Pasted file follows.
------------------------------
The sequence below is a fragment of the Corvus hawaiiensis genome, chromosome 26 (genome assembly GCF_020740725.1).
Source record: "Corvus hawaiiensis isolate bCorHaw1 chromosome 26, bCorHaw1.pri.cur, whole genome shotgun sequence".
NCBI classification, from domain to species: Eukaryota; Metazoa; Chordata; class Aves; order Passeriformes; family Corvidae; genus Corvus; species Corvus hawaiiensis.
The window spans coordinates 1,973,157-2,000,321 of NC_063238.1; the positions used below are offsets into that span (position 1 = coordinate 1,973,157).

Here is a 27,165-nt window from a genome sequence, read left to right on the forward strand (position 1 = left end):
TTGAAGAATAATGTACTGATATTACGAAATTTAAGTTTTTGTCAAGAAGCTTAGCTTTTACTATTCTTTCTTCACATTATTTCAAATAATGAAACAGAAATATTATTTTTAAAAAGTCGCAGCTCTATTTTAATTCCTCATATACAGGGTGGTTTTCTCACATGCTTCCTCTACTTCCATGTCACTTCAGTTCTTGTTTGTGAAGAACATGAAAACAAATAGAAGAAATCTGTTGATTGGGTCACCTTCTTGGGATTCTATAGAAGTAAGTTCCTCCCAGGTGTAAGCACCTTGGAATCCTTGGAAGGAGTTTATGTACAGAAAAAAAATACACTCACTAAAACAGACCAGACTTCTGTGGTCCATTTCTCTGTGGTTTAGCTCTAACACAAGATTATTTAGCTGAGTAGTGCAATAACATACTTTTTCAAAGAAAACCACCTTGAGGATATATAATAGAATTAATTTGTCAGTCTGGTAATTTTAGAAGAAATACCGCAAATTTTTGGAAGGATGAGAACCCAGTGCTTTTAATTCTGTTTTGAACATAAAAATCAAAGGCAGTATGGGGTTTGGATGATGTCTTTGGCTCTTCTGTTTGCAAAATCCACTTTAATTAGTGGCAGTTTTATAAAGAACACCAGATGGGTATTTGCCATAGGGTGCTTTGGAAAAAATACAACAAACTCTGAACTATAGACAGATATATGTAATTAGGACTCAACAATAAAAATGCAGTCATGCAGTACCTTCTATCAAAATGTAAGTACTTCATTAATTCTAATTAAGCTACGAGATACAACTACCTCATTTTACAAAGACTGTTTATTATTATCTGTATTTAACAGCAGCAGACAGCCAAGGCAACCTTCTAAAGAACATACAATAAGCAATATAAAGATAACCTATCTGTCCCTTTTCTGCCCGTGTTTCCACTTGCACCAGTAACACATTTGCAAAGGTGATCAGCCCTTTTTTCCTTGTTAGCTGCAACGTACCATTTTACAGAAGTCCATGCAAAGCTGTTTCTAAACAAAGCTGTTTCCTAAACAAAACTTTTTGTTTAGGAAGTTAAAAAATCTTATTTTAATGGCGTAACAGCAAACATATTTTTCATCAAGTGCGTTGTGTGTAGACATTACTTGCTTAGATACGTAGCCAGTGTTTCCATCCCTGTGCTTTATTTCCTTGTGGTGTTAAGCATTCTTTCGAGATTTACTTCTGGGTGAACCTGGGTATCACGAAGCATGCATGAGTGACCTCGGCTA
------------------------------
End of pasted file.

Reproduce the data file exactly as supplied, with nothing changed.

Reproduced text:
The sequence below is a fragment of the Corvus hawaiiensis genome, chromosome 26 (genome assembly GCF_020740725.1).
Source record: "Corvus hawaiiensis isolate bCorHaw1 chromosome 26, bCorHaw1.pri.cur, whole genome shotgun sequence".
NCBI classification, from domain to species: Eukaryota; Metazoa; Chordata; class Aves; order Passeriformes; family Corvidae; genus Corvus; species Corvus hawaiiensis.
The window spans coordinates 1,973,157-2,000,321 of NC_063238.1; the positions used below are offsets into that span (position 1 = coordinate 1,973,157).

Here is a 27,165-nt window from a genome sequence, read left to right on the forward strand (position 1 = left end):
TTGAAGAATAATGTACTGATATTACGAAATTTAAGTTTTTGTCAAGAAGCTTAGCTTTTACTATTCTTTCTTCACATTATTTCAAATAATGAAACAGAAATATTATTTTTAAAAAGTCGCAGCTCTATTTTAATTCCTCATATACAGGGTGGTTTTCTCACATGCTTCCTCTACTTCCATGTCACTTCAGTTCTTGTTTGTGAAGAACATGAAAACAAATAGAAGAAATCTGTTGATTGGGTCACCTTCTTGGGATTCTATAGAAGTAAGTTCCTCCCAGGTGTAAGCACCTTGGAATCCTTGGAAGGAGTTTATGTACAGAAAAAAAATACACTCACTAAAACAGACCAGACTTCTGTGGTCCATTTCTCTGTGGTTTAGCTCTAACACAAGATTATTTAGCTGAGTAGTGCAATAACATACTTTTTCAAAGAAAACCACCTTGAGGATATATAATAGAATTAATTTGTCAGTCTGGTAATTTTAGAAGAAATACCGCAAATTTTTGGAAGGATGAGAACCCAGTGCTTTTAATTCTGTTTTGAACATAAAAATCAAAGGCAGTATGGGGTTTGGATGATGTCTTTGGCTCTTCTGTTTGCAAAATCCACTTTAATTAGTGGCAGTTTTATAAAGAACACCAGATGGGTATTTGCCATAGGGTGCTTTGGAAAAAATACAACAAACTCTGAACTATAGACAGATATATGTAATTAGGACTCAACAATAAAAATGCAGTCATGCAGTACCTTCTATCAAAATGTAAGTACTTCATTAATTCTAATTAAGCTACGAGATACAACTACCTCATTTTACAAAGACTGTTTATTATTATCTGTATTTAACAGCAGCAGACAGCCAAGGCAACCTTCTAAAGAACATACAATAAGCAATATAAAGATAACCTATCTGTCCCTTTTCTGCCCGTGTTTCCACTTGCACCAGTAACACATTTGCAAAGGTGATCAGCCCTTTTTTCCTTGTTAGCTGCAACGTACCATTTTACAGAAGTCCATGCAAAGCTGTTTCTAAACAAAGCTGTTTCCTAAACAAAACTTTTTGTTTAGGAAGTTAAAAAATCTTATTTTAATGGCGTAACAGCAAACATATTTTTCATCAAGTGCGTTGTGTGTAGACATTACTTGCTTAGATACGTAGCCAGTGTTTCCATCCCTGTGCTTTATTTCCTTGTGGTGTTAAGCATTCTTTCGAGATTTACTTCTGGGTGAACCTGGGTATCACGAAGCATGCATGAGTGACCTCGGCTA